The Greenbrier’s Nuclear Bunker

Greenbrier County

Since A Military Tribute at the Greenbrier is happening this week, we’re taking a look some of the things you can do there. Nuclear war has been possible since the 1940s, but there was a hidden spot in our backyard that would have been the safe-haven place for one branch of the United States’ government. 

For thirty years, The Greenbrier held one of the nation’s top secret relocation shelters. During the Cold War, nuclear war was imminent and President Eisenhower wanted to be prepared for the worst. 

“Eisenhower actually addressed Congress in 1955 basically saying nuclear disaster was imminent. He was really concerned and he felt that our government needed to have a survival plan in place to make sure that democracy and our country would continue on, ” Deanna Hylton, Manager of Bunker Tours at The Greenbrier Resort, said. 

As part of the plan, bunkers were built all across the nation to protect government officials, so they could survive a nuclear blast. But all of the construction needed to have a cover story for what was actually being built.

“The West Virginia wing is actually on top of the bunker, so that was released to the media, employees, guests, that The Greenbrier would be expanding and adding on this wonderful West Virginia wing. It was going to have air conditioned guest rooms, the Greenbrier Clinic, and then we’d have this wonderful exhibit hall, and a reason to have all this large construction going on, ” Hylton added. 

The Project Greek Island bunker would have housed the legislative branch of the government of a nuclear bomb had been dropped on Washington DC. Members of congress would have been brought to the secure facility by a train. Through the tunnel and behind this 30 ton concrete and steel door, Congress members would seek refuge from a nuclear bomb before the bunker was exposed in 1992. The bunker was stocked to house up to 11 hundred people for 60 days. It was never actually used, even when tensions were at an all time high during the Cuban Missile Crisis. Numerous rumors swirled around the White Sulphur Springs community as to what was really under the Greenbrier.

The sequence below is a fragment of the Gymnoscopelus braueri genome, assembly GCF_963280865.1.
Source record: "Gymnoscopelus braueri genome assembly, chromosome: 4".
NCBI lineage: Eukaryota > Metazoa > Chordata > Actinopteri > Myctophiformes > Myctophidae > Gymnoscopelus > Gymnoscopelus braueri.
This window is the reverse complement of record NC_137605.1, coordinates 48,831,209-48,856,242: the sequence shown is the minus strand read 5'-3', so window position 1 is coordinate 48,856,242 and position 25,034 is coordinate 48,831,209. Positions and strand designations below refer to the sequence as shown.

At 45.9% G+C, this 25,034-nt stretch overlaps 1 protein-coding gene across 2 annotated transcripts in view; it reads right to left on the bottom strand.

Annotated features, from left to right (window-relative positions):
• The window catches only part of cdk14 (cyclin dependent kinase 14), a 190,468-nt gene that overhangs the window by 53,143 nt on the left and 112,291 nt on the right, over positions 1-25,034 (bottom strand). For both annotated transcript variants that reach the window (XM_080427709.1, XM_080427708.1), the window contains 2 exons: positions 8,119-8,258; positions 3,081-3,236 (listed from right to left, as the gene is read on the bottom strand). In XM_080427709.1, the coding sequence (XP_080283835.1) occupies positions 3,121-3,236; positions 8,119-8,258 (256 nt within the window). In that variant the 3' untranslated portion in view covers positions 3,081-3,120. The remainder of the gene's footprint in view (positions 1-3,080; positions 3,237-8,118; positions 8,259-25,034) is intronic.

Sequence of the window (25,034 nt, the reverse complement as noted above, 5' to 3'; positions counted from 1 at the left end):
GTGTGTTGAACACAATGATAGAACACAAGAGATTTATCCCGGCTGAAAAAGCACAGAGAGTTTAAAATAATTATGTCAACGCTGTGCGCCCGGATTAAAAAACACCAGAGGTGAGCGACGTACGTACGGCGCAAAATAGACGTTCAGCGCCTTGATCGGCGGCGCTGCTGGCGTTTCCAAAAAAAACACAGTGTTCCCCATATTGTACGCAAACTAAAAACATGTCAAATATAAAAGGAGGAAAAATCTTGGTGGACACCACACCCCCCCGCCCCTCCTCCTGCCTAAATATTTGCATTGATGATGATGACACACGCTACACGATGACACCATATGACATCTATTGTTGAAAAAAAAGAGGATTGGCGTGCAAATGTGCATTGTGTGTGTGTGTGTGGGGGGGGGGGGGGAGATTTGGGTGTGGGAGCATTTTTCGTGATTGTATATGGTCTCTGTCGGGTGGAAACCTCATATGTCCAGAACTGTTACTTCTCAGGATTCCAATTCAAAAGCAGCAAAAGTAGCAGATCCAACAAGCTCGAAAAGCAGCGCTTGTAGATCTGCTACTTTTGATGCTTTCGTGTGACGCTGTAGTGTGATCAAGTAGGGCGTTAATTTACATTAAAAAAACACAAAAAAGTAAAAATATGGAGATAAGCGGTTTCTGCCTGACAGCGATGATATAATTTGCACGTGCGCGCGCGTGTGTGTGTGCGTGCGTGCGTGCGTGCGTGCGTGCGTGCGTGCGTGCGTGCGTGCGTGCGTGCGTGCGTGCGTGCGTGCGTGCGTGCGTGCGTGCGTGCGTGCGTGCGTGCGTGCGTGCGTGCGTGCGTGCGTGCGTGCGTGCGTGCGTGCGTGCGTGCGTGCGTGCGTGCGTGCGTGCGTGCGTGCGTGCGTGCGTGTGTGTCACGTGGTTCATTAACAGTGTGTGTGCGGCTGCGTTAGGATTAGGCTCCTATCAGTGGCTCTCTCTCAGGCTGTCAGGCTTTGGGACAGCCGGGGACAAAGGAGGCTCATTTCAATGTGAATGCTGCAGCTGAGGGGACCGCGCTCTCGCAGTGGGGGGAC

“The biggest rumor that spanned for 30 years was that was that the President had a bomb shelter here. So people weren’t exactly sure what the facility was, but they did know that something was going on here.  People didn’t say anything to outsiders, ” Hylton said. 

An investigative reporter from the Washington Post exposed the bunker’s location in 1992. After that, the government decommissioned the bunker and released it to The Greenbrier Resort in 1995. You can tour the former U.S. government relocation facility year round at The Greenbrier, but not before you turn over your cell phone. 

If you want to tour The Greenbrier’s nuclear fallout shelter, you can book a tour over on their website

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